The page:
There is a wide spectrum between drugs and devices, and the allocation to one
or the other category is decided on a case by case basis.
Various routes of drug delivery system
Drugs can be administered into the human
body by various anatomical ways. They may be intended for systemic effects or
targeted to various organs and diseases. Drugs may be administered directly to
the organ affected by the disease or given systemically and targeted to the
diseased organ. The choice of the way of administration depends on the effect
desired, the disease and the chemical formulation of the product. A classification
of various routes of systemic drug delivery by anatomical ways.
Oral Drug Delivery
The oral route of drug administration has
been, generally, the most used for both traditional as well as novel drug
delivery. The reasons for this preference are obvious because of the ease of
administration and widespread acceptance by patients. However, the oral drug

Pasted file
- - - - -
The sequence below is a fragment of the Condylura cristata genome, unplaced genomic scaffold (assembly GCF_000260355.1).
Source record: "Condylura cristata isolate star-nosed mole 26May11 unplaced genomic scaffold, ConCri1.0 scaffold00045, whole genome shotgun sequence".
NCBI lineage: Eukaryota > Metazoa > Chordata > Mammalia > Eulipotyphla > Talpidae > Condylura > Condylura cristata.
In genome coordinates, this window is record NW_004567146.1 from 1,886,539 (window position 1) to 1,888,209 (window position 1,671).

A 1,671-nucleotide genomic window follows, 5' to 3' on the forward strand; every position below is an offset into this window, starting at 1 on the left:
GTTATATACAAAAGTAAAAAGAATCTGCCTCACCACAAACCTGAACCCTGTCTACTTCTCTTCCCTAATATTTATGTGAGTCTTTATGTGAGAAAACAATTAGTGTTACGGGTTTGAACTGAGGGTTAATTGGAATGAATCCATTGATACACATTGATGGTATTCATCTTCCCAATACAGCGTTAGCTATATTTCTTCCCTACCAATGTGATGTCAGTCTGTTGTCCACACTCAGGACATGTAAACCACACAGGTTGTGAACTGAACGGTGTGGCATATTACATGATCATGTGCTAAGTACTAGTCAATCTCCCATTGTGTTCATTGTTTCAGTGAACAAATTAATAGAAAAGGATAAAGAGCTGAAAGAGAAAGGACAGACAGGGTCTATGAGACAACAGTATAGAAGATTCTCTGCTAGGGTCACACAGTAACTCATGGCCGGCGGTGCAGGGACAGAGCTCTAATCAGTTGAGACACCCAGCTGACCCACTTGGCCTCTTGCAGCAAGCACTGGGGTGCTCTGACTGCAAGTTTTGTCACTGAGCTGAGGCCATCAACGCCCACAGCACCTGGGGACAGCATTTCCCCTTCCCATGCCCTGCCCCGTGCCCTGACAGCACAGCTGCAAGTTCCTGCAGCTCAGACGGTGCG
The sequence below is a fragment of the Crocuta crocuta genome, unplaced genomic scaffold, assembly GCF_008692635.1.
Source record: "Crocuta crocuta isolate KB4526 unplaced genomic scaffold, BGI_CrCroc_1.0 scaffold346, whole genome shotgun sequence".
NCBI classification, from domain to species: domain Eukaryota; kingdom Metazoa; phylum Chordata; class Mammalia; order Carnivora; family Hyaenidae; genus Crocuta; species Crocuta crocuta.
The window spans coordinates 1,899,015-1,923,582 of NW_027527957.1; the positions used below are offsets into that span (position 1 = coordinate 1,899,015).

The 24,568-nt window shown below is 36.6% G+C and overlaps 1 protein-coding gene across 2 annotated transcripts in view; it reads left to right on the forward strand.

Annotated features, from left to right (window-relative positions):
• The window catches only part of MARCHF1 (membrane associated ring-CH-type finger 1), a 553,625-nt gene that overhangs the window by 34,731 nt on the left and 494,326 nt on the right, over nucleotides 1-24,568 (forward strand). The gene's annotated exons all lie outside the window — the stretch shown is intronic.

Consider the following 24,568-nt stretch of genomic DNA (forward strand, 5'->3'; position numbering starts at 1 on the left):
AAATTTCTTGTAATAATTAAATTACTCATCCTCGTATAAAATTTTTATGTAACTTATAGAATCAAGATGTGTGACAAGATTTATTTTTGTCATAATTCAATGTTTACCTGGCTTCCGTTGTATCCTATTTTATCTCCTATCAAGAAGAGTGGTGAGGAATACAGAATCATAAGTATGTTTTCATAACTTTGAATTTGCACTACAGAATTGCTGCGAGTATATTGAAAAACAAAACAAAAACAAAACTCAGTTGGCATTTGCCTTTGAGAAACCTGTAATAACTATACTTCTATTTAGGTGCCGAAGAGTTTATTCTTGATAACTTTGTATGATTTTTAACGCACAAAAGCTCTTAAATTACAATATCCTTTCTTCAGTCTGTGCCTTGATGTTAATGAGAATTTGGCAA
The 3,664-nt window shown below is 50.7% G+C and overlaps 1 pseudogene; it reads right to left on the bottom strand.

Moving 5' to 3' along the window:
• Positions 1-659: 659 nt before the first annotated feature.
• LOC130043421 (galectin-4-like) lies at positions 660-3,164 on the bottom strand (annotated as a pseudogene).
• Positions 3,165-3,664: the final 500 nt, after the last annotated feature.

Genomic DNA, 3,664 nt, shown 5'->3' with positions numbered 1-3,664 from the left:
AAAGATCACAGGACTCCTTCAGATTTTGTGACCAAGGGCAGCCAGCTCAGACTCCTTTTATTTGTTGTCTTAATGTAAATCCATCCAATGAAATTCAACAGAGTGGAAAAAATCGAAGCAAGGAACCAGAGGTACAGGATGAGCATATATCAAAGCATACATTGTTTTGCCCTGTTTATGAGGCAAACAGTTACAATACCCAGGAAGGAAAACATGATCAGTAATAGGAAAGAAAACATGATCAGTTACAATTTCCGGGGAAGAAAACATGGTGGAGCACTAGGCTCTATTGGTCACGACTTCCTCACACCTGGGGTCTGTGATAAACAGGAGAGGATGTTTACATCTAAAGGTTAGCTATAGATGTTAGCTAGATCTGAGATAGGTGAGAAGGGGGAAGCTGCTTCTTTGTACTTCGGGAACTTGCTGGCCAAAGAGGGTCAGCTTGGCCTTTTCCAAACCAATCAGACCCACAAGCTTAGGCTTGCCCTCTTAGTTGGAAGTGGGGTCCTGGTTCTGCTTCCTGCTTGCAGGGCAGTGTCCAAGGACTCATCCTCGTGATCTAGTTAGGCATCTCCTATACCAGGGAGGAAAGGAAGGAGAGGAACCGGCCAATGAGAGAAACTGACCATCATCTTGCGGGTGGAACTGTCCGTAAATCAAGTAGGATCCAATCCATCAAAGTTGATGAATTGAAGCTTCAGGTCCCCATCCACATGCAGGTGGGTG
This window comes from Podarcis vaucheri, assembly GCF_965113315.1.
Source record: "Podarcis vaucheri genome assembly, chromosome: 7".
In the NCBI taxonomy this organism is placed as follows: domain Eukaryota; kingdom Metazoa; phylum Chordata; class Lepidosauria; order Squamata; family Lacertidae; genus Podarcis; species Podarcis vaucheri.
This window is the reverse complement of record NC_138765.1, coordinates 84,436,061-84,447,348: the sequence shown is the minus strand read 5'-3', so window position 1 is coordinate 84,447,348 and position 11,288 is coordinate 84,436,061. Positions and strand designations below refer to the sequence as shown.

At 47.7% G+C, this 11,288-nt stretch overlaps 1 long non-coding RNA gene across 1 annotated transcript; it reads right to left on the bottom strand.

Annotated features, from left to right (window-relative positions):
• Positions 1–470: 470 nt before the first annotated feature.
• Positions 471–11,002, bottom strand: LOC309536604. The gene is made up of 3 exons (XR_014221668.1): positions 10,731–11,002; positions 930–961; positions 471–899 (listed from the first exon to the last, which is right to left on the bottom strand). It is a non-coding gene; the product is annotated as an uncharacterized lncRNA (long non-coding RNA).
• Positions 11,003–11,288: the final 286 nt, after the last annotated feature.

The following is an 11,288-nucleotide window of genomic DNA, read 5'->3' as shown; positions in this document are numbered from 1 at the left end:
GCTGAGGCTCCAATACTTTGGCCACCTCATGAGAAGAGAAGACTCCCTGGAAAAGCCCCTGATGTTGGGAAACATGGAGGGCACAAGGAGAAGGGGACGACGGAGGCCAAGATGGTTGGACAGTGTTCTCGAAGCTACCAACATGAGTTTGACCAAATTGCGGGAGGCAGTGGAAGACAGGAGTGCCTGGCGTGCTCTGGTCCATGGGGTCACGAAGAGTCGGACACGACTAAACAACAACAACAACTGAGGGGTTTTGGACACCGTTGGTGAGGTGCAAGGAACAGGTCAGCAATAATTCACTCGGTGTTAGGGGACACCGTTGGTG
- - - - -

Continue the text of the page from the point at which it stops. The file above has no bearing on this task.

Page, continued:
delivery system has many limitations such as:
Sustained release and controlled-release
systems due to the variation of the absorption rates and the serum concentrations
which may be unpredictable.
The high level of acid in the digestive
tract can degrade some drugs well before they reach the site of absorption into
the bloodstream. This is a particular problem for ingested proteins. Therefore,
this route has limitations for administration of biotechnology products.
Many compounds cannot effectively traverse
the cells of the epithelial membrane in the small intestines to reach the
bloodstream. Their use is limited to local effect in the gastrointestinal tract
and also some drugs irritate the gastrointestinal tract and this is partially
counteracted by coating.